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Dow Drops More Than 300 Points Amid New US-China Tariffs, Weak US Manufacturing Data

Stocks fell on Tuesday, the first trading day of the month, after the world’s two largest economies began imposing new tariffs on each other’s goods. Weak manufacturing data also dented investor sentiment.

The Dow Jones Industrial Average traded 333 points lower, or 1.3%. The S&P 500 lost 0.7% along with the Nasdaq Composite.

Equities hit their session lows after the Institute for Supply Management said U.S. manufacturing activity contracted last month for the first time since early 2016.

The U.S. imposed 15% tariffs on a variety of Chinese goods on Sunday, while China imposed new charges on U.S. products from Sept. 1. It marked the latest escalation in their long-running trade war.

Chipmakers such as Nvidia and Skyworks Solutions fell 1.2% and 2.2%, respectively. Boeing and Caterpillar both declined more than 2% while Apple lost 1.7%. Boeing was also under pressure after a report said the 737 Max jet could remain grounded through the holiday season.

Investors loaded up on traditionally safer assets such as gold and long-dated Treasurys. Gold futures for December delivery traded 1.8% higher at $1,556.60 per ounce. The 30-year Treasury bond yield traded at 1.93% after hitting an all-time low last week.

It’s “every country for themselves. The month of September begins with global uncertainty perhaps at its recent highs,” said Gregory Faranello, head of U.S. rates at AmeriVet Securities. “September will very likely set the tone for the remainder of this year and perhaps then some.”

Both countries have imposed tariffs on billions of dollars worth of one another’s goods since the start of 2018, battering financial markets and souring business and consumer sentiment.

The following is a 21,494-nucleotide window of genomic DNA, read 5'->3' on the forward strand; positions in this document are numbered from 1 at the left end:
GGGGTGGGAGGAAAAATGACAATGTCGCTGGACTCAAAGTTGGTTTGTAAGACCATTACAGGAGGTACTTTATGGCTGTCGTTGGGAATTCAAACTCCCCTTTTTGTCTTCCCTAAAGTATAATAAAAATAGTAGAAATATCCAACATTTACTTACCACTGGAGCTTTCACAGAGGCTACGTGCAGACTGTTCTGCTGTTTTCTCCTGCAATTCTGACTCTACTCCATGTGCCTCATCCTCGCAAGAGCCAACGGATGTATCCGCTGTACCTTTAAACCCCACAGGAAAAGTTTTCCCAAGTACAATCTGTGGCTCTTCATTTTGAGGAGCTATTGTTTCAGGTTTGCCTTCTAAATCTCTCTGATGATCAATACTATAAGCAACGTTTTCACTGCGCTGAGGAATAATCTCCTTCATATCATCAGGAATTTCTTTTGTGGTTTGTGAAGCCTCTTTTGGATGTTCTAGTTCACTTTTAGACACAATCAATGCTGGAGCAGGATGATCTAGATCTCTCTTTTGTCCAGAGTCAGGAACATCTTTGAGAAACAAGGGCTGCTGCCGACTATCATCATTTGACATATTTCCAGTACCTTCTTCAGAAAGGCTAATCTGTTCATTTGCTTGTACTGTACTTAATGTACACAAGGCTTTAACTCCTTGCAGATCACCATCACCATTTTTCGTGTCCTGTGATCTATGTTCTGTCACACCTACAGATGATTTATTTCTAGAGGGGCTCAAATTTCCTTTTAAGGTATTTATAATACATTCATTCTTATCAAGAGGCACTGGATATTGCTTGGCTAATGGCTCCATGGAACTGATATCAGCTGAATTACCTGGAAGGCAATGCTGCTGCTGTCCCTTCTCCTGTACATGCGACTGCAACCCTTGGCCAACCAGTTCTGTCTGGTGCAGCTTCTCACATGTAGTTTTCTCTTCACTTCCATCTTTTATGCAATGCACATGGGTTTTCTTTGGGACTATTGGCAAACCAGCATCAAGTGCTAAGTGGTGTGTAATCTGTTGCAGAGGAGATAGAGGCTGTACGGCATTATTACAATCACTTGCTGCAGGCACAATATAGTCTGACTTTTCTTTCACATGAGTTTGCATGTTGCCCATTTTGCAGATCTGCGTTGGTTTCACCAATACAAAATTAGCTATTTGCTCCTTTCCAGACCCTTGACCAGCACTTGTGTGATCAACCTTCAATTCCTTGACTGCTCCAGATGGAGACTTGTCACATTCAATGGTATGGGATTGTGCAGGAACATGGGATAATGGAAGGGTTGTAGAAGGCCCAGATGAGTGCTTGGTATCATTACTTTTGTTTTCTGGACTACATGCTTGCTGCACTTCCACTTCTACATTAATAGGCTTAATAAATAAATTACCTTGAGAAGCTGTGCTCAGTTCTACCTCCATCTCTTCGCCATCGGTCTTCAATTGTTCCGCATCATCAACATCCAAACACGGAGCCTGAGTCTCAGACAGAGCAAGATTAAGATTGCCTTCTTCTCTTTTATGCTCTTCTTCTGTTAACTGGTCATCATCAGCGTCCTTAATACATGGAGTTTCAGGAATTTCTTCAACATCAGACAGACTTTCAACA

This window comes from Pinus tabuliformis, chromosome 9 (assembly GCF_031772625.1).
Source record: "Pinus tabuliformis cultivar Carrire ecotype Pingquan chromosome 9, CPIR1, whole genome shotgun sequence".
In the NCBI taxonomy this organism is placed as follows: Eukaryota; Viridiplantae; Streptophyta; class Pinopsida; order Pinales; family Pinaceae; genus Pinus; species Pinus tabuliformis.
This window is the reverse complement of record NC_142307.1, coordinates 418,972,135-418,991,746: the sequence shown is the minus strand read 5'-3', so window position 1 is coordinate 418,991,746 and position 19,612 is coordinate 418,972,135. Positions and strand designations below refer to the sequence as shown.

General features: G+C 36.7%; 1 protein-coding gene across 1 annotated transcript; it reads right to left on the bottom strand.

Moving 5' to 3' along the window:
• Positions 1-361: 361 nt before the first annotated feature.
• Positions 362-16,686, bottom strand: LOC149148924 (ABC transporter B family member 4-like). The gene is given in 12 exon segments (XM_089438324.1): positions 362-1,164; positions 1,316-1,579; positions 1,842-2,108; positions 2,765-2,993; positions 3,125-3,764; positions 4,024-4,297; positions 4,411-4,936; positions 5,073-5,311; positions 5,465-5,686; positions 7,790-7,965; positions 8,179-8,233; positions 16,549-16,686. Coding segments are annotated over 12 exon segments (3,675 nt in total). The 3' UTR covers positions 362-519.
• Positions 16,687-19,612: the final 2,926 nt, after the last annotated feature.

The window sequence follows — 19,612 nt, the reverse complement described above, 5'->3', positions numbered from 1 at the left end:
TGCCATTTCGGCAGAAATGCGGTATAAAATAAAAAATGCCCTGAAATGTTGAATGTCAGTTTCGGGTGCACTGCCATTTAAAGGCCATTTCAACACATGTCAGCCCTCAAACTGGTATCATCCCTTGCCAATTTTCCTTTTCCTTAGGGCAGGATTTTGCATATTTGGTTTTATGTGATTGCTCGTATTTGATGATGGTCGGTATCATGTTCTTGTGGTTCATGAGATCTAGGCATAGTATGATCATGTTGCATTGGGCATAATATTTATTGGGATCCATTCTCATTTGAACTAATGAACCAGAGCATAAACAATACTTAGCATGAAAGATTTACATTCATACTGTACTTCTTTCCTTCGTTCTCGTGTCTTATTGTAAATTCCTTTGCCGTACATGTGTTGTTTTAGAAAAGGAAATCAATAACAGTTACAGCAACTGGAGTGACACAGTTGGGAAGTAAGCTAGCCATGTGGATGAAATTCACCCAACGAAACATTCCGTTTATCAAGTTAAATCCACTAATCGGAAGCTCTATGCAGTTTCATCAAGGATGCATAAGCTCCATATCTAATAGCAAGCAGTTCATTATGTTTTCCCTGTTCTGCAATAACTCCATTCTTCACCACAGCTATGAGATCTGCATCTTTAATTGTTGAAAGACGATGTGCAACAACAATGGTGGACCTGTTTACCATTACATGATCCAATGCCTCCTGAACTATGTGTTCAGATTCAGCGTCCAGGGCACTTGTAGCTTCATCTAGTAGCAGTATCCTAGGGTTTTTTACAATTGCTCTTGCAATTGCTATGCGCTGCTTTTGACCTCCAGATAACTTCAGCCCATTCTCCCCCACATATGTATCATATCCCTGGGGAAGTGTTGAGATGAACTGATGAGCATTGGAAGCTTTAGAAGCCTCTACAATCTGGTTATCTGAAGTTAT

President Donald Trump has said officials from both sides were still planning to meet later this month, despite rising tensions.

On Monday, Beijing filed a complaint against Washington at the World Trade Organization over U.S. import duties. China claimed the latest round of tariffs violated a consensus reached by leaders of both countries in Osaka, Japan.

Trade tensions between China and the U.S. ratcheted up last month, contributing to solid declines in August. The major indexes had their worst monthly performance last month since May. The Dow and S&P 500 lost 1.7% and 1.8%, respectively, in August. The Nasdaq dropped 2.6% last month.

Brexit uncertainty

Investors were also rattled by the fallout of Britain’s constitutional crisis over Brexit.

U.K. lawmakers return from a summer recess on Tuesday, with a cross-party group of MPs (members of parliament) expected to apply for an emergency debate and seize control of the agenda of the House of Commons.

The move is an attempt to stop a so-called “no-deal” Brexit on October 31, which is seen by many inside and outside of parliament as a “cliff-edge” scenario to be avoided at all costs.

Prime Minister Boris Johnson could call for a snap general election if opposition lawmakers vote against a no-deal Brexit this week.

Sterling fell below $1.20 on Tuesday morning, reaching levels not seen since October 2016.

On the data front, manufacturing Purchasing Managers’ Index (PMI) figures for August will be released at around 9:45 a.m. ET. The Institute for Supply Management’s (ISM) manufacturing index for August and construction spending data for July will be released slightly later in the session.

CNBC’s Sam Meredith contributed to this report.

By: Fred Imbert